Wiszniewski has undertaken many other significant commissions over the years, including two large paintings for Sir Giles Gilbert Scott’s Anglican Cathedral in Liverpool and the Hamilton Town Square Millennium Tower Project. He has worked in paint, print, neon, and glass. He has produced film scripts, plays, and a novel that was shortlisted for the Dundee International Book Prize in 2011, and his work is in public collections around the world. But it is the murals he produced for GOMA’s rooftop restaurant that most completely capture the essence of his work. They offer a visual metonym for his ongoing search for the truth that lies beneath the world’s surface. In this relatively small space we encounter all his most significant themes: We are dazzled by color and drawn into an interconnected world. We are intrigued by narratives that tease with their subtle mystery. His sense of fun and his gently ironic humor are apparent throughout, as is his consistently romantic outlook, which allows him to reveal the wonder, hope, and light inherent in even the darkest and most difficult material.
The actors on the stage sets of Wiszniewski’s GOMA murals are the archetypal men and women he has painted since his days at art school: chiseled, youthful men in jackets, shirts, and ties and young women with flowing hair in long dresses or trousers and blouses. Across the walls and ceilings, down the stairs and along balustrades, these idealized figures act out their love stories. We wander among this teeming crowd like Baudelaire’s flâneur, observing this world in all its diversity. Sometimes we encounter a figure standing alone in a moment of private reverie, or a group caught in a freeze-frame tableau. Some figures engage us with a fixed stare; others are so wrapped up in their own dramas that they are unaware of the world around them.
On one of the side walls, a seated artist holds a drawing board on which he sketches a simple white open cuboid. Nearby stands a tall young man, a dandy in a bright yellow jacket, blue trousers, black shirt, and red tie. Beside him teeters a stack of chocolate boxes. On the opposite wall a young man kneels before a seated woman who returns his ardent gaze. As she reaches to caress his cheek, their bodies mirror each other, creating a subtle interplay of gentle curves. Behind them stand two other figures, each looking away from the scene, yet intimately connected to it: a man stands with his arm across the kneeling man’s shoulder; a woman holds the seated woman’s arm. Is this scene a proposal? Is this man worshipping at the feet of his idol, who sits enthroned on a red dais? In the distance behind this group we glimpse a man in a red suit reaching into a hole in the side of a cross-shaped wall.
On another wall, opposite the short flight of stairs that connects the two levels, we are confronted by a woman holding a bow, the arrow already loosed toward a diamond-shaped target with a deep red bulls-eye. The target shields a seated man who is looking up at a disembodied arm that offers him enlightenment in the form of one of the wall sconces. Next to the archer is a woman playing a harp, a female Orpheus capable of bewitching the natural world and even taming death. Beside her is a blindfolded woman who spins a waterwheel laden with jugs rather than paddles. Further along, two young men, Arcadian shepherds, according to the title of a preparatory sketch, are about to fight for the hand of a woman, Daphne.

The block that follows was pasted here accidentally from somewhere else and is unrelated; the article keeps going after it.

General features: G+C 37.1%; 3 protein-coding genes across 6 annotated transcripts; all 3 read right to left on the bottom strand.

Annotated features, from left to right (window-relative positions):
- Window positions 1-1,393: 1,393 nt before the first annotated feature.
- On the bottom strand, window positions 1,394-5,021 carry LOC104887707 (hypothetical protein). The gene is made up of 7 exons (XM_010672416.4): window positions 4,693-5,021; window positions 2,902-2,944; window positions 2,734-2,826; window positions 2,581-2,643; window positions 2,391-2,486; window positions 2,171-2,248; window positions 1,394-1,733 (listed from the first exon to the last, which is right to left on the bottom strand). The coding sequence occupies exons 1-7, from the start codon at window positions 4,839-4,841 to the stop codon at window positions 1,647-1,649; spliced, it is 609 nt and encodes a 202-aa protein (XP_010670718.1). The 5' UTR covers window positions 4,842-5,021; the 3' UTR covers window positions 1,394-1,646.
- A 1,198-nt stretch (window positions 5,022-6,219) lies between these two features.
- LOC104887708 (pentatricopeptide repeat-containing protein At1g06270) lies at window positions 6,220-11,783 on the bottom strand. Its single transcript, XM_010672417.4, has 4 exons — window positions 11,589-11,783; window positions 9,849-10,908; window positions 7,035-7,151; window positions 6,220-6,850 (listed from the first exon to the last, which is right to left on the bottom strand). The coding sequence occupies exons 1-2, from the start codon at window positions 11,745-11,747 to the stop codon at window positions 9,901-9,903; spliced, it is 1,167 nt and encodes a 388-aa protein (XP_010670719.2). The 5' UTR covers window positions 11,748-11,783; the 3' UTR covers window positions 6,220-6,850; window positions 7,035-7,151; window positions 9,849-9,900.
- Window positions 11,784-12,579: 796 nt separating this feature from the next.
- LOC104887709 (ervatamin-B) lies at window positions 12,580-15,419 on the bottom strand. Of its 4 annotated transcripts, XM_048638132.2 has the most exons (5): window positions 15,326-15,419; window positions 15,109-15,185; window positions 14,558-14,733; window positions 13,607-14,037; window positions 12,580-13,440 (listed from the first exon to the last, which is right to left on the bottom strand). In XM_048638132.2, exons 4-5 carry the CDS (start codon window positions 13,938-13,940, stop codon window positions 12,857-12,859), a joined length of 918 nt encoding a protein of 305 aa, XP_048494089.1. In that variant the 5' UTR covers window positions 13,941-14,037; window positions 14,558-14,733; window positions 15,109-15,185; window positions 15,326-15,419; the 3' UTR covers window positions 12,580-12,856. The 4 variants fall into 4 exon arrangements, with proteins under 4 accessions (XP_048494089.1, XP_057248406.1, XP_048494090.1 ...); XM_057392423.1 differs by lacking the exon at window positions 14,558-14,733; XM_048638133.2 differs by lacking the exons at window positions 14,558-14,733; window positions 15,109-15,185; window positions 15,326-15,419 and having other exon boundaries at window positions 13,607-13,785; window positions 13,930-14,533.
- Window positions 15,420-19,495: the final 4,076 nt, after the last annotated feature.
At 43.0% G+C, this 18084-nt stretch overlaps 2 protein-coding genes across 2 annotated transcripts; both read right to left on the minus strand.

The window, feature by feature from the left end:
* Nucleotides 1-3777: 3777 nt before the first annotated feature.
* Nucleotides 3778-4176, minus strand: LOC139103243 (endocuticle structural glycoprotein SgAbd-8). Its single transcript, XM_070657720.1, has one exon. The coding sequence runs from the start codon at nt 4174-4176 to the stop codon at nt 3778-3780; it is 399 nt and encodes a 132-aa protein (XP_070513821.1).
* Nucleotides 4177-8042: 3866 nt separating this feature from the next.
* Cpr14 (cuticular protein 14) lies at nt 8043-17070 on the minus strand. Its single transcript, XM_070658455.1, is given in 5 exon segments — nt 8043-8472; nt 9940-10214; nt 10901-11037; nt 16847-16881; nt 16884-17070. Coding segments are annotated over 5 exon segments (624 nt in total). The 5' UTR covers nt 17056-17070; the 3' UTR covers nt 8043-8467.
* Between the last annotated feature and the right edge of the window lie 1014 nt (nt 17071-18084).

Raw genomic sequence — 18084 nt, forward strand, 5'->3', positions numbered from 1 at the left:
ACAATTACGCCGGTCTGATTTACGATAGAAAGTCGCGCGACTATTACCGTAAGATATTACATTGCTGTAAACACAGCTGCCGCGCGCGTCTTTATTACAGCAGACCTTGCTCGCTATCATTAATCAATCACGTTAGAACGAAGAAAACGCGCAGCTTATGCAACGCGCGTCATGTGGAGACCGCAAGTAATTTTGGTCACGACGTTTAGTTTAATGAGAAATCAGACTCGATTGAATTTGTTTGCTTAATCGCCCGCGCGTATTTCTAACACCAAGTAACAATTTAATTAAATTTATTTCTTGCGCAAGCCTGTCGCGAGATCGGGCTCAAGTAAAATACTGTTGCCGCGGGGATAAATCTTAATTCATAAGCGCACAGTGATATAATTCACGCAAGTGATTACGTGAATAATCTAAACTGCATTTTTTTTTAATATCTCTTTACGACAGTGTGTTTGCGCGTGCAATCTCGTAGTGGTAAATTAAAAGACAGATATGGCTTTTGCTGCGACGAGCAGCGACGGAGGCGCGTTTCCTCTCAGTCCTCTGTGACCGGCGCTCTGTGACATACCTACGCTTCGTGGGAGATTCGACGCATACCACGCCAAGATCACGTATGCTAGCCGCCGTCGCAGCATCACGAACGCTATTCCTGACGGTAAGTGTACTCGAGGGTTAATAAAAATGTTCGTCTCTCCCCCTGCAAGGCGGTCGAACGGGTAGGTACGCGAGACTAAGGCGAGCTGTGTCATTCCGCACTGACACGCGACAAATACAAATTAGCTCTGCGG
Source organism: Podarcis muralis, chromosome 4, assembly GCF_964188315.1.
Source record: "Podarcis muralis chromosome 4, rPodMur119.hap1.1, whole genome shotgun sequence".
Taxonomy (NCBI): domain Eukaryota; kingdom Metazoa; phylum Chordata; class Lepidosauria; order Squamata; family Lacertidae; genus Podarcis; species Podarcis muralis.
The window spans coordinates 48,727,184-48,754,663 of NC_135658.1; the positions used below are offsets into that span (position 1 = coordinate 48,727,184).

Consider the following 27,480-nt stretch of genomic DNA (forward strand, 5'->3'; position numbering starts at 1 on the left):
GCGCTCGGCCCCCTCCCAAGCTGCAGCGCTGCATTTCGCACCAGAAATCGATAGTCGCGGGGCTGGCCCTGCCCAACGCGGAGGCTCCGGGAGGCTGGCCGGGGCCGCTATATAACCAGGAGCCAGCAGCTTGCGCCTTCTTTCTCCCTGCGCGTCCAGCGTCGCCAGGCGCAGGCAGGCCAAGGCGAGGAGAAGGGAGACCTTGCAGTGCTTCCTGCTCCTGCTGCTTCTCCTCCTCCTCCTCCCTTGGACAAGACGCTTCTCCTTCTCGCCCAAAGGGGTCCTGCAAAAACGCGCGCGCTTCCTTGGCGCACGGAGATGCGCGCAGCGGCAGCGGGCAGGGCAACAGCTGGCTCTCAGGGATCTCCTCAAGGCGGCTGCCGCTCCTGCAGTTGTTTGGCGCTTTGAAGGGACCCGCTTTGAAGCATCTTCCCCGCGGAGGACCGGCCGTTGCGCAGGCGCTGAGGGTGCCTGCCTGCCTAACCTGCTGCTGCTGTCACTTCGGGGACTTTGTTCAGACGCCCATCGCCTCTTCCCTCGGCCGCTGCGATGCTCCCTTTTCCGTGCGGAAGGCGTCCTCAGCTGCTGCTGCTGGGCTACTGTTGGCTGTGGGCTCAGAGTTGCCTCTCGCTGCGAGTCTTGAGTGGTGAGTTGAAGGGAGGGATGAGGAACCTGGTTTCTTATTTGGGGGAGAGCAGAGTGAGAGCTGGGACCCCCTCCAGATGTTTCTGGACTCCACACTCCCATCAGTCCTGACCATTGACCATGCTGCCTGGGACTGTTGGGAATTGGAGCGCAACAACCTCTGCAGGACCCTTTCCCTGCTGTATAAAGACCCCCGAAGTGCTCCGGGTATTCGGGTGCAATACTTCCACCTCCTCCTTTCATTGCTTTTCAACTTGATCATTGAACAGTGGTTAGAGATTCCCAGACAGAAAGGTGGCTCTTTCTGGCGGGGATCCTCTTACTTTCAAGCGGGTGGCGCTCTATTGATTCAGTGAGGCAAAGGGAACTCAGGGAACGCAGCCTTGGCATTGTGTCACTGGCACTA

These are narratives of love in all its complexity: images of hope and adoration, blind devotion, romance, passion, inspiration, even jealousy. In some scenes the entire drama is captured; in others we glimpse only fragments: disembodied heads peer from behind vases of flowers; dislocated arms, legs, and torsos tumble through the air. On the surface they have a simple, graphic immediacy, archetypal figures adopting archetypal poses that convey emotion through single gestures. But like so much of Wiszniewski’s work, these parables of love are elusive, mysterious. They resist a single reading, offering instead a multilayered allegorical tapestry whose subtle and not-so-subtle references range from the classical and biblical to the contemporary.
Like the Exchange Building itself, the murals mix classical sources with other elements, creating a dynamic hybrid with its own distinctive vocabulary. Wiszniewski often fuses disparate elements with a playful touch. In classical iconography, the goddess Diana was traditionally represented as a woman archer. The daughter of Jupiter, she was associated with woods, nature, the heavens, the moon, and virginity, and was the patron of childbirth. Diane is also the name of Wiszniewski’s wife, a visual pun that brings the personal into the archetypal. The man reaching his hand into the cruciform wall suggests both the little Dutch boy of legend and the Apostle Thomas placing his hand into Christ’s side after the resurrection, a meeting of the sacred and secular that speaks of the love that inspires public service, as well as love that can be undermined by doubt. In the blindfolded woman spinning her water wheel we find a number of allusions, from blind Justice to the Fates spinning at their wheel, and even a female Sisyphus engaged in an endless task, collecting water only for it to be poured away again. Here, love is seen to be blind, inevitable, and unending.